Wonderful Latin Names: Salacca zalacca 

Images: Salacca zalacca, botanical print from unknown source, presumed public domain; via Swallowtail Garden Seeds.  Salak fruits by Midori CC BY-3.0 via wikimedia.org.

 Latin names have a reputation as horribly difficult to pronounce.  Sometimes this is true: I’ve worked on the moth Gnorimoschema gallaesolidaginis for over 20 years, and I still don’t know if I’m pronouncing it correctly.  But other Latin names roll wonderfully off the tongue: the clove tree Syzygium and the hoopoe Upupa epops, for example.

Few roll as wonderfully off the tongue as Salacca zalacca, though.

Salacca zalacca is an Indonesian palm grown for its fruit, the salak or snakefruit. (I’ve never tasted one, but Wikipedia suggests that it’s apple-like, sweet-tart with an astringent note.)  It’s nearly as much fun to type as it is to say: Salacca zalacca.

How did the salak palm end up with such a mellifluous Latin name?  As is probably obvious, both Salacca and zalacca are Latinizations of the common name, the Malay “salak”. So-called “Latin” names are indeed Latinized, but their roots can be in any language. (Well, almost any language.)  It’s peculiar, though, that the salak got slightly different Latinizations in its genus and species names. You might suspect some botanist of getting a little too cute, but in fact it’s an artifact of circumstance.  The salak palm was first named by Joseph Gaertner in 1791, as Calamus zalacca.  However, in 1825 Caspar Reinwardt established the genus Salacca, and the next year described the salak as (sensibly enough) Salacca edulis.  Reinwardt was presumably unaware of Gaertner’s previous naming.  That’s unsurprising, for two reasons.  First, Reinwardt was working in the Malay Archipelago, where he had great access to exotic plants but more limited access to botanical literature.  Second, at the time most species descriptions were appearing in monographs and, with online searching still centuries in the future, it was very easy for one taxonomist to miss the earlier work of another*.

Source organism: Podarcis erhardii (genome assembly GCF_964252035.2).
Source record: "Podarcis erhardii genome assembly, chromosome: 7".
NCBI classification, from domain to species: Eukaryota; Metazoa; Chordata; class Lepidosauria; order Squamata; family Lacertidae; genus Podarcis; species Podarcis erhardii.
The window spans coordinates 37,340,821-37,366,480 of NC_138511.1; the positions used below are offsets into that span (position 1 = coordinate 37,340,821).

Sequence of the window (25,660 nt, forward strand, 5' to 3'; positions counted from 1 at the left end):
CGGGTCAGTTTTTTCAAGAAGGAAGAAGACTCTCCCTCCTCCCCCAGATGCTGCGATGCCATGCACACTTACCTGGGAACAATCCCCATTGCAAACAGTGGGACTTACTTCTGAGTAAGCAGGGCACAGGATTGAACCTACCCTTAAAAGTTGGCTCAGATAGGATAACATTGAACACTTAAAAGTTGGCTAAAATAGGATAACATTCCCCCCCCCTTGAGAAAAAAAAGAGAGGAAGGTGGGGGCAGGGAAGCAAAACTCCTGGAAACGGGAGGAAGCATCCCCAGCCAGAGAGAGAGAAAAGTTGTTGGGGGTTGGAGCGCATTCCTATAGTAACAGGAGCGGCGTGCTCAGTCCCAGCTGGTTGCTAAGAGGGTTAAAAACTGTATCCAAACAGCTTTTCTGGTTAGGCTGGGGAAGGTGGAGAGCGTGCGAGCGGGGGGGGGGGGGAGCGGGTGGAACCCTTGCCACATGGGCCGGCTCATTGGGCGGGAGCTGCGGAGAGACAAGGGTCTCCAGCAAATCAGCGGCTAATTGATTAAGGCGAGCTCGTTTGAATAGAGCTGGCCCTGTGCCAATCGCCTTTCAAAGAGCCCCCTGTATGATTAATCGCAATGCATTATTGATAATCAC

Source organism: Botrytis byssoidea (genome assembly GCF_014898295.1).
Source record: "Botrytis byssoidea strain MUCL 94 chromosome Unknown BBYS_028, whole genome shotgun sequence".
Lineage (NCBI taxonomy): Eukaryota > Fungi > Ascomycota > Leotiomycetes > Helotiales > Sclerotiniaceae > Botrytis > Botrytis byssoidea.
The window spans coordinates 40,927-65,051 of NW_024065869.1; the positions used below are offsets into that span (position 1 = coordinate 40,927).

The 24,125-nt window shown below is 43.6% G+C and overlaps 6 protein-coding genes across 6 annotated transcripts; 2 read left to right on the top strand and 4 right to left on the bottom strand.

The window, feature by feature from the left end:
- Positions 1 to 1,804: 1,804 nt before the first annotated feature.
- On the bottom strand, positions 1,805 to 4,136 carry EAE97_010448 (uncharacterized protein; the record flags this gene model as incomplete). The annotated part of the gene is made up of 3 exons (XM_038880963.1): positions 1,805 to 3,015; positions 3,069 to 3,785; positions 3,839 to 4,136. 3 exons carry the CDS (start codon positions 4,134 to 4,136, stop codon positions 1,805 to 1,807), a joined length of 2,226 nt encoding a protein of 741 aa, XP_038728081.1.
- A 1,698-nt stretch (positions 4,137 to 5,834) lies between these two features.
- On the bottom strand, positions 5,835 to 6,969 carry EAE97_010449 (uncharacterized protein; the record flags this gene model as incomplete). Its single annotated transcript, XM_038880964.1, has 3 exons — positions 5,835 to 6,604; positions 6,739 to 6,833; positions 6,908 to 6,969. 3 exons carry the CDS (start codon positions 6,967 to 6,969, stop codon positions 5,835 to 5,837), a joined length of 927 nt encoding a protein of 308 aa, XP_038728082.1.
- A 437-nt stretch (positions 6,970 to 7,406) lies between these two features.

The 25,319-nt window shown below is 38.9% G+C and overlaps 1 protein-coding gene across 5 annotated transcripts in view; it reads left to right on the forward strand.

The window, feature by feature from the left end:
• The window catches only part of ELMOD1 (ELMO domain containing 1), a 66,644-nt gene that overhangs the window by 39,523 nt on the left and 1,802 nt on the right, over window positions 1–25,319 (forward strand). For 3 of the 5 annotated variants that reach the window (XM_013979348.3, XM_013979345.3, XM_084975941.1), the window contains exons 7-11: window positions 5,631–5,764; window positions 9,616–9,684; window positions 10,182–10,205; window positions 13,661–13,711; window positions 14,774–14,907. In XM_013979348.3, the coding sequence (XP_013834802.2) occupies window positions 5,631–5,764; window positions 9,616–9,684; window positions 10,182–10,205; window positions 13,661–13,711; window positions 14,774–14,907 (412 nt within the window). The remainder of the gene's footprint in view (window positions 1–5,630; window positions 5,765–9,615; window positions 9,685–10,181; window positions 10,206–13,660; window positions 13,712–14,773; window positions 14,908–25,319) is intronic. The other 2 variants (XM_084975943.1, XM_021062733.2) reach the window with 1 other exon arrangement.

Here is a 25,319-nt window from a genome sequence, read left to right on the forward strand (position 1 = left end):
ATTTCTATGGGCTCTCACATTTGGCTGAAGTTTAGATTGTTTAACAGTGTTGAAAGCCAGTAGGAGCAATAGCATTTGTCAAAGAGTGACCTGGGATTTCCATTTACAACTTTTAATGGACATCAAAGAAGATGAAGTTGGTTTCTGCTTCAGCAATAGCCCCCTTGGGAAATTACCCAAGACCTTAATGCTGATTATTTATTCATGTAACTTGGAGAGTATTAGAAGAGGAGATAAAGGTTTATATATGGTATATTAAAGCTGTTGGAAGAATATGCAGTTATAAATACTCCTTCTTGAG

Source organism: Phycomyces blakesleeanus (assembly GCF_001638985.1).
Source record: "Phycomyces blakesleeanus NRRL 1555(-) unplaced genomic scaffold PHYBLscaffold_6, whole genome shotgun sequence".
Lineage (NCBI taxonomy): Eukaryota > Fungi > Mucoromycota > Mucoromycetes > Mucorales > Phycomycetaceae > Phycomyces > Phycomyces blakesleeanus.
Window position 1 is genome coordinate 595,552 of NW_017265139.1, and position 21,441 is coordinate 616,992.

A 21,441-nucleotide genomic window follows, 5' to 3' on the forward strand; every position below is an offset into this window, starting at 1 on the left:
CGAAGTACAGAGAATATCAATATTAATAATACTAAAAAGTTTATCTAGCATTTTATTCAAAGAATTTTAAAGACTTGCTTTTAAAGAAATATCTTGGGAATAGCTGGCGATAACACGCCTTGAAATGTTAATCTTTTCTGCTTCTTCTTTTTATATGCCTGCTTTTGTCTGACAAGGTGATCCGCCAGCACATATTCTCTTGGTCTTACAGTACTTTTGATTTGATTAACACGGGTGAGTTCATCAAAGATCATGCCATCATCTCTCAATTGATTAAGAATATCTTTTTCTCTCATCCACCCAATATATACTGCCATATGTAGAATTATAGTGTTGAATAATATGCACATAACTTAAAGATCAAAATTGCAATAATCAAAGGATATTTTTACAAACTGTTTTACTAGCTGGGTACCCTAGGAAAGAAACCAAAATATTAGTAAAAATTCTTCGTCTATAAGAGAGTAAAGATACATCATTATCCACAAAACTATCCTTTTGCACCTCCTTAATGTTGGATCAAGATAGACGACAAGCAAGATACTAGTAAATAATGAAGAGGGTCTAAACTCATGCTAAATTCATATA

The salak’s naming confusion was cleared up in 1895, when Andreas Voss pointed out that while the salak palm did indeed belong in the genus Salaccca, the older species name zalacca had priority over edulis.  The proper name, thus, is Salacca zalacca (Gaertn.) Voss.  “Salacca zalacca” is an accident, then – but a happy one.

By the way, Salacca zalacca is very nearly, but not quite, a tautonym.  A tautonym is a Latin name with identical genus and species parts – and tautonyms aren’t allowed for plants.  (For animals, naming is governed by a slightly different Code, and tautonyms are OK – giving us among many others the onomatopoetic corncrake Crex crex and the rather silly fish Boops boops**.)  In fact, Salacca zalacca is probably the closest the plant kingdom comes to a tautonym (none of the other near misses listed here are as close).  Does this matter?  Only if you’re as nerdishly obsessed with peculiarities of Latin nomenclature as I am.  Since you’re apparently still reading this, I’m going to go with “yes” on that one.

Say it again: Salacca zalacca.  Isn’t it fun?

© Stephen Heard (sheard@unb.ca) July 11, 2017


*^It still happens today, just less frequently.  Some day I’m going to write up the story of Cepa alex (a fly), which almost got to be the palindromic Xela alex except for a pesky bit of nomenclatural priority.  It’s a better story than it sounds like.

**^Perhaps fortunately for Boops boops’s dignity, the name doesn’t rhyme with “poops”.  Instead, it’s pronounced “boh-ops”, from the Greek for cow (Bos) and eye (ops).  It does have large eyes, and so looks rather startled, as if it had just learned that we’re calling it “Boops boops”.  It could be worse.  Puffinus puffinus is condemned to go through life both confused by and resentful of the fact it isn’t actually a puffin.  (It’s the Manx shearwater, and thanks to Alex Bond for its mention here.)

 

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4 thoughts on “Wonderful Latin Names: Salacca zalacca 

  1. Tony Diamond

    Is it worth suggesting we talk about Scientific Names, not Latin names? Perhaps this rock is too far downhill to be worth trying to push back up, but as this post acknowledges “Latin” names are mostly Latinized or based on Greek (Greekized? Graecified?) and their identifying characteristic is that they are used in science, not the language they are based on. I have ranted to students about this – often stimulated by somebody (usually American) using the term “Genus-species” instead – so now I’m ranting to colleagues. Perhaps you’ve settled this debate here before; if not, I wonder how many others wince at the term “Latin name”?

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    1. ScientistSeesSquirrel Post author

      Yeah, I’ve been around this bush a few times. You are correct that Latin names are not necessarily based on Latin roots (see https://scientistseessquirrel.wordpress.com/2015/03/23/latin-names-that-arent-latin/). It is also true that butterflies are not made of butter! They are Latinized, though. I believe the term “Latin name” is more familiar, and it’s shorter and less clunky, than “scientific name”, although either is an acceptable term. I explain my reasoning for using “Latin” names here: https://scientistseessquirrel.wordpress.com/2016/07/05/1782/. Cheers!

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